HMS Amazon (1795)

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Amazon (right) and Indefatigable (left) fighting the Droits de l'Homme (centre), by Léopold Le Guen (1853)
Royal Navy Ensign (1707-1801)
Name: HMS Amazon
Ordered: 24 May 1794
Builder: Wells & Co., Rotherhithe
Laid down: June 1794
Launched: 4 July 1795
Completed: 25 September 1795 at Deptford Dockyard
Commissioned: July 1795
Fate: Wrecked, 14 January 1797
General characteristics
Type: Fifth-rate frigate
Tons burthen: 933 67/94 bm
  • 143 ft 2.5 in (43.650 m) (gundeck)
  • 119 ft 5.5 in (36.411 m) (keel)
Beam: 38 ft 4 in (11.68 m)
Depth of hold: 13 ft 6 in (4.11 m)
Propulsion: Sails
Complement: 264
Armament: 36 guns

HMS Amazon, was a 36-gun frigate, built at Rotherhithe by (John and William) Wells & Co. in 1795 to a design by Sir William Rule. Carrying a main battery of 18-pounder long guns, she was the first of a class of four frigates. She spent her entire career in The Channel, part of the Inshore Squadron under Sir Edward Pellew. She was wrecked in Audierne Bay in 1797, following an engagement with the French ship-of-the-line, Droits de l'Homme.

Armament and construction[edit]

Amazon was one of four 36-gun, 18-pound, Amazon-class frigates built to a design by William Rule. She and her sister ship, HMS Emerald, were ordered on 24 May 1794. Built to the same dimensions, they were: 143 feet 2 12 inches (43.6 m) along the gun deck with a beam of 38 feet 4 inches (11.7 m) and a depth in the hold of 13 feet 6 inches (4.1 m). They were 933 6794 tons burthen a piece.[1]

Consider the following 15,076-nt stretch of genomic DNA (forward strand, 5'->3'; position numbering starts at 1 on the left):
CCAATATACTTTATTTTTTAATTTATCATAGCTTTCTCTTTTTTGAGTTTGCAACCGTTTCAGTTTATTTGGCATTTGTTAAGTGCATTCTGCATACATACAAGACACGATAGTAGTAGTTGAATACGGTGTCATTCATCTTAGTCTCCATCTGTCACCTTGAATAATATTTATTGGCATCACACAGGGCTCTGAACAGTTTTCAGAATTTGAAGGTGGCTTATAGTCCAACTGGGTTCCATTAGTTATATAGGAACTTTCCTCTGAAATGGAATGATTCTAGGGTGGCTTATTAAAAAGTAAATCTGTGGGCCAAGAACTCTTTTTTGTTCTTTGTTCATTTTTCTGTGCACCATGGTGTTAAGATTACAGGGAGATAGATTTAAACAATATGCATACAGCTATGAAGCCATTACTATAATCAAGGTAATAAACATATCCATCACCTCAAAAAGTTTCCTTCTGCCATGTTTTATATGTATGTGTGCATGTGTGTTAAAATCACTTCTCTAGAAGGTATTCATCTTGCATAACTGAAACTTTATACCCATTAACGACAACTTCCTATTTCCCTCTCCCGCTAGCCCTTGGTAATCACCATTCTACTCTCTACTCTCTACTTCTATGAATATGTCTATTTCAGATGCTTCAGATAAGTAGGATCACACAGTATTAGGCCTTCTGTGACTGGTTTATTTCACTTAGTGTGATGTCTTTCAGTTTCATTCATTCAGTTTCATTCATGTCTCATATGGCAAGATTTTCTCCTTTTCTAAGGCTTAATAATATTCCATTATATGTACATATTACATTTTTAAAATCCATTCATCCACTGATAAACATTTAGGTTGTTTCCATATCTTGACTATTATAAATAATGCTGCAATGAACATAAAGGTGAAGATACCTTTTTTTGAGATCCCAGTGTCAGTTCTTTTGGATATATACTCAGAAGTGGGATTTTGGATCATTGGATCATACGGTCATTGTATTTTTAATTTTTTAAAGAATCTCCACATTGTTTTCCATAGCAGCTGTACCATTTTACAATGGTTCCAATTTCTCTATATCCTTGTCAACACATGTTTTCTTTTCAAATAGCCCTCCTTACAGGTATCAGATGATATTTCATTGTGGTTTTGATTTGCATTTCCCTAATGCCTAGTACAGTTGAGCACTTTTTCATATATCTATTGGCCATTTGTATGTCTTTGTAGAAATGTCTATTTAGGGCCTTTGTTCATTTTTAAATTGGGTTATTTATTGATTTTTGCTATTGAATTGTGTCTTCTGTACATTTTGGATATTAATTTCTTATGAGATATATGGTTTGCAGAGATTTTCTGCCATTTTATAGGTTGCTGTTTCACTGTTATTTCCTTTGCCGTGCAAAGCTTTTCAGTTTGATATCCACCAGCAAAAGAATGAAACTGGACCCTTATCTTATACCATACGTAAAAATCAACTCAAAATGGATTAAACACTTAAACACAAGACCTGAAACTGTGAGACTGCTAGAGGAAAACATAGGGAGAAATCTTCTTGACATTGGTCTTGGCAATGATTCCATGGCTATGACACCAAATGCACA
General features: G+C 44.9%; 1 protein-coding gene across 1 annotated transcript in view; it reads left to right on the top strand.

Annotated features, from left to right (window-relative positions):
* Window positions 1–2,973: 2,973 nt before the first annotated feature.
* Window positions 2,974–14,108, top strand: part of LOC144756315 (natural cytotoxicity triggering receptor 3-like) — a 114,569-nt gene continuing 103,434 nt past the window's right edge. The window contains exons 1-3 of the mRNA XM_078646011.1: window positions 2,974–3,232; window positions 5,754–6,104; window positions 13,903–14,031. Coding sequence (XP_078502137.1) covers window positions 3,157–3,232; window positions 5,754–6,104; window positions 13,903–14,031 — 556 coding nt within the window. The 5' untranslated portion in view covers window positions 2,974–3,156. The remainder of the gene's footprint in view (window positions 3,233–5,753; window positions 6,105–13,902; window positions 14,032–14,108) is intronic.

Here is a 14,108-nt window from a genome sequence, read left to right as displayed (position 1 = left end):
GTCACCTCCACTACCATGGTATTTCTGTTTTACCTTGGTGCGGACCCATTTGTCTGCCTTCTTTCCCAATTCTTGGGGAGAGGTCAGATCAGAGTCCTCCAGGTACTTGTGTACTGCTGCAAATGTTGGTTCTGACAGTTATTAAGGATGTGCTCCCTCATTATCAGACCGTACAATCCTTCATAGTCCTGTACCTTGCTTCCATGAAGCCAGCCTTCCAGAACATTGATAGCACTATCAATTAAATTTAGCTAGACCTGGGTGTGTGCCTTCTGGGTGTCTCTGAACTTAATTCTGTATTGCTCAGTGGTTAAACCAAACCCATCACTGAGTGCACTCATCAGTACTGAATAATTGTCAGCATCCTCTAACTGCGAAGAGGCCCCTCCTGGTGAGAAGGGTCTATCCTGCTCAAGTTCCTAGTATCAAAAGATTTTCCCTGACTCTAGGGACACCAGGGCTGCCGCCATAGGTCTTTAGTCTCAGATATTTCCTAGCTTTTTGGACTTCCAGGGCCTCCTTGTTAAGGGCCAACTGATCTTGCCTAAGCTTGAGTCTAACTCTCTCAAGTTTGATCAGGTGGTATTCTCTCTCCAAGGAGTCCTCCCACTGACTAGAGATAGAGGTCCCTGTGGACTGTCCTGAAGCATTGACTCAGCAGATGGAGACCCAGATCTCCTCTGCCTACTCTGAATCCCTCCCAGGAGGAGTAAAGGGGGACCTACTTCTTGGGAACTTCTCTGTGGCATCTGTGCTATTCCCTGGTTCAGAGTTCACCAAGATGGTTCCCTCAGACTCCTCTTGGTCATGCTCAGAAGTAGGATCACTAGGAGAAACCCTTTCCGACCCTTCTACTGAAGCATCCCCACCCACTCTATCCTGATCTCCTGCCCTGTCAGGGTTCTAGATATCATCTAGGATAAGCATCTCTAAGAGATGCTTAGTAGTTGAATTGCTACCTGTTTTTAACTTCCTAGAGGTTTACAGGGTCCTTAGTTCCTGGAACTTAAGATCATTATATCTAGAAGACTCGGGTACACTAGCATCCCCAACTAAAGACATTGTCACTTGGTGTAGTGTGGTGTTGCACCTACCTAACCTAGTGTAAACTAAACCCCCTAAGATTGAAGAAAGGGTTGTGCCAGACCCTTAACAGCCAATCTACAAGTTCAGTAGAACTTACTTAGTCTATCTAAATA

Work began in June at Rotherhithe by Wells & Co, when the 119 feet 5 12 inches (36.4 m) keel was laid down. Launched on 4 July 1795 Amazon was taken to Deptford where she was completed from 3 - 25 September. Including fitting, her construction had cost £24,681.[1]

Amazon was built to carry a main battery of twenty-six 18 pounders (8.2 kilograms) on her upper gun deck, eight 9 pdr (4.1 kg) on the quarter deck and two on the forecastle. She additionally carried ten 32 pdr (15 kg) carronades, six on the quarter deck and two on the forecastle. When fully manned, she had a complement of 264.[1]


In 1795, while under the command of Captain Robert Carthew Reynolds, she was part of the Inshore Squadron under Sir Edward Pellew watching the French port of Brest to report any attempt by the French fleet to leave port. Pellew's force comprised the 44-gun ships Indefatigable and Argo, the 38-gun frigate Révolutionnaire, Amazon, and a second 36-gun frigate, Concorde. Cruising off Ushant, late in the afternoon of 13 April 1796, a ship was seen to windward. Pellew, ordered Révolutionnaire to sail an intercepting course while the rest of the squadron gave chase. Révolutionnaire eventually cut off the quarry, which turned out to be the French frigate, Unité, and after a brief exchange of fire, forced her to surrender.[2] A week later, on 20 April, Amazon was again in pursuit of an enemy frigate. With Argo in Plymouth and Révolutionnaire on her way home with her prize, the three remaining British frigates were lying-to off The Lizard, when 40-gun Virginie was spotted.[3] Indefatigable, being the best sailer, was first to engage, after a 168-mile (270 km) chase, lasting 15 hours. When Amazon and Concorde caught up, the French ship surrendered.[4] Then on 13 June, Amazon contributed to the capture of the 16-gun Betsy and the 14-gun Les Trois Couleurs off Brest.[1]